Pitfalls of unbundling and Modifier 59 usage:
In December 2018, a Pennsylvania for-profit hospital and health system, and its CEO agreed to pay a total of $12.5 million to settle allegations they submitted false claims to Medicare and other federal health care programs for orthopedic surgeries.
The settlement resolves allegations that top executives exploited a loophole – AKA modifier 59 – that allowed them to double bill federal healthcare payers for surgeries and ignored coding consultants who advised them that they were improperly billing.
This resulted in the hospital being overpaid millions by federal healthcare payers, like Medicare and Medicaid.
“It is improper ‘unbundling’ when a provider submits a claim for a global reimbursement for a surgery and misuses Modifier 59 to separately bill for parts of the same surgery,” according to the news release announcing the settlement.
The settlement sheds light on one of the common misuses of modifier 59 related to the portion of the definition allowing its use to describe a “different procedure or surgery.”
The CPT Manual defines modifier 59 as follows:
“Distinct Procedural Service: Under certain circumstances, it may be necessary to indicate that a procedure or service was distinct or independent from other non-E/M services performed on the same day. Modifier 59 is used to identify procedures/services, other than E/M services, that are not normally reported together, but are appropriate under the circumstances. Documentation must support a different session, different procedure or surgery, different site or organ system, separate incision/excision, separate lesion, or separate injury (or area of injury in extensive injuries) not ordinarily encountered or performed on the same day by the same individual. However, when another already established modifier is appropriate, it should be used rather than modifier 59. Only if no more descriptive modifier is available, and the use of modifier 59 best explains the circumstances, should modifier 59 be used. Note: Modifier 59 should not be appended to an E/M service. To report a separate and distinct E/M service with a non-E/M service performed on the same date, see modifier 25.”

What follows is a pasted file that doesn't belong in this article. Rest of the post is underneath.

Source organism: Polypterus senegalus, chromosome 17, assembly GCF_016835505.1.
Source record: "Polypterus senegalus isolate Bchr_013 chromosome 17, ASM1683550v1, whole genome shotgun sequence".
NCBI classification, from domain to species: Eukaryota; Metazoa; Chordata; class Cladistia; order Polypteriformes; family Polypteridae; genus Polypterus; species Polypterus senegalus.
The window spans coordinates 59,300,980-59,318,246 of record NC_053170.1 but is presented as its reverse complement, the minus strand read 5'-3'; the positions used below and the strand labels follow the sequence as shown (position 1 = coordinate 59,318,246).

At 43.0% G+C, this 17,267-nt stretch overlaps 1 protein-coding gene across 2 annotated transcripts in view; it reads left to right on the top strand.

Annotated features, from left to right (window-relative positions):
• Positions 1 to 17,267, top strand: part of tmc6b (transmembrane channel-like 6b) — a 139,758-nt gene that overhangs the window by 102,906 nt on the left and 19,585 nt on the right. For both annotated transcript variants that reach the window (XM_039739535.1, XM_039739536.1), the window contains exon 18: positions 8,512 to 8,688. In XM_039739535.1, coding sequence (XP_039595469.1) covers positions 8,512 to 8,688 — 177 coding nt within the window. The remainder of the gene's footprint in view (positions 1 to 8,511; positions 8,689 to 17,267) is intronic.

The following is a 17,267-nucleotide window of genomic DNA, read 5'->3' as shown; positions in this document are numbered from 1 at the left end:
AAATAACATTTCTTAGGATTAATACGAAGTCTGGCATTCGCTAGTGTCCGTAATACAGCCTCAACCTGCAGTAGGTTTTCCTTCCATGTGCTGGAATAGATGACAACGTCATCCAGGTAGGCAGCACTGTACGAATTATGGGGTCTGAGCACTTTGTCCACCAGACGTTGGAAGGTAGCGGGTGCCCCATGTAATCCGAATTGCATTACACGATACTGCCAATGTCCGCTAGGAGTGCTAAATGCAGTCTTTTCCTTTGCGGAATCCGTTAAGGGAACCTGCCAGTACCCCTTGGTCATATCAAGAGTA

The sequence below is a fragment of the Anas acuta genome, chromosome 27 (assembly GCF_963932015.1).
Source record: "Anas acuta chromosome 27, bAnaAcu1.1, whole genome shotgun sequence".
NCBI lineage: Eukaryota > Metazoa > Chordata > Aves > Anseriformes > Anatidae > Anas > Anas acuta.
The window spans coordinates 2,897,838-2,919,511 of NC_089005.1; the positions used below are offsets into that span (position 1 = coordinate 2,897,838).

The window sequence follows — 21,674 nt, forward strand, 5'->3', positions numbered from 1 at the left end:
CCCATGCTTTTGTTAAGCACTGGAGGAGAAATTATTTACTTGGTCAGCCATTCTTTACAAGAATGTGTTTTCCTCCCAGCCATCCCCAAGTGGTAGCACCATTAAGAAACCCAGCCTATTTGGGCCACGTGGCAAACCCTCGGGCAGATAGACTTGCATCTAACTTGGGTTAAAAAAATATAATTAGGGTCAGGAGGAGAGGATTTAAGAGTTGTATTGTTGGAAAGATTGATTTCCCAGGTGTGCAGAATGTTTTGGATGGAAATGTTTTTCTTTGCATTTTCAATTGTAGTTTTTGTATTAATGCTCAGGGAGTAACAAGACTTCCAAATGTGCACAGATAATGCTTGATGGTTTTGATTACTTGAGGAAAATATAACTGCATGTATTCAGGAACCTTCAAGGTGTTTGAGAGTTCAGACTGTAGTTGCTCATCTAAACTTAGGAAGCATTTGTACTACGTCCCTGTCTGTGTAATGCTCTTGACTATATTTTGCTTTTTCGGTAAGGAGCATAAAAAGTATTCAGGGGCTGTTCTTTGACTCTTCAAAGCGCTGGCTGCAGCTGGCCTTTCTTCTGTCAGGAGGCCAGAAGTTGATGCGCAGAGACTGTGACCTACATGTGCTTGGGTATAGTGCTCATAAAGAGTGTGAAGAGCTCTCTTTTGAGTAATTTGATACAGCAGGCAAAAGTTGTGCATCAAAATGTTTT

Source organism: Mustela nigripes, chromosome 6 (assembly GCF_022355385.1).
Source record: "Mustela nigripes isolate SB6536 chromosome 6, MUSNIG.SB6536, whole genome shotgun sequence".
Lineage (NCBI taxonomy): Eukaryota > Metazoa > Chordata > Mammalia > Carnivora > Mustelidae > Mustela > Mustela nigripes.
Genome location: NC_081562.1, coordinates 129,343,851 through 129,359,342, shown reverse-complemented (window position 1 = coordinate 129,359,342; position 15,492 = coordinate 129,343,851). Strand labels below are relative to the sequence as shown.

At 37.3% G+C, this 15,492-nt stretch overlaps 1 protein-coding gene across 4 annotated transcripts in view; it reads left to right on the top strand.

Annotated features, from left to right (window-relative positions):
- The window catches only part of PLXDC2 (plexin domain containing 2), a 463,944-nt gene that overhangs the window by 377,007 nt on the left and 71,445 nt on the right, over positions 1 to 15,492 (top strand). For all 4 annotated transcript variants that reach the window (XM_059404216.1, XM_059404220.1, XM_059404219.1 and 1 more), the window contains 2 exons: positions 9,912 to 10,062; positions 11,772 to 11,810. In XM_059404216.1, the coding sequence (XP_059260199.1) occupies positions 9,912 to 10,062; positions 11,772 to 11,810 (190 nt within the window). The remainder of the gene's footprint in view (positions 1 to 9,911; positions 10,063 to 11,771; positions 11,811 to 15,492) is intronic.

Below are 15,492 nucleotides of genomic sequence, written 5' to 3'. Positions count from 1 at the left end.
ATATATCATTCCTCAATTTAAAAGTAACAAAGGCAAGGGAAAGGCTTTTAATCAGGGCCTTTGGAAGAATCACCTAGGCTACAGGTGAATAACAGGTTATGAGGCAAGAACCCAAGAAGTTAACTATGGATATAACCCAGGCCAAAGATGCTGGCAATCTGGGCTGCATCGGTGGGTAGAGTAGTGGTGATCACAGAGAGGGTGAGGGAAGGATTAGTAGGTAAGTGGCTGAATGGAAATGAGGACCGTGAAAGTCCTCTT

Having an experienced coding audit organization evaluate your current coding practices is imperative to ensuring you are appropriately billing for all services. Learn more about our comprehensive approach.
Learn more about the settlement: https://www.justice.gov/usao-edpa/pr/coordinated-health-and-ceo-pay-125-million-resolve-false-claims-act-liability
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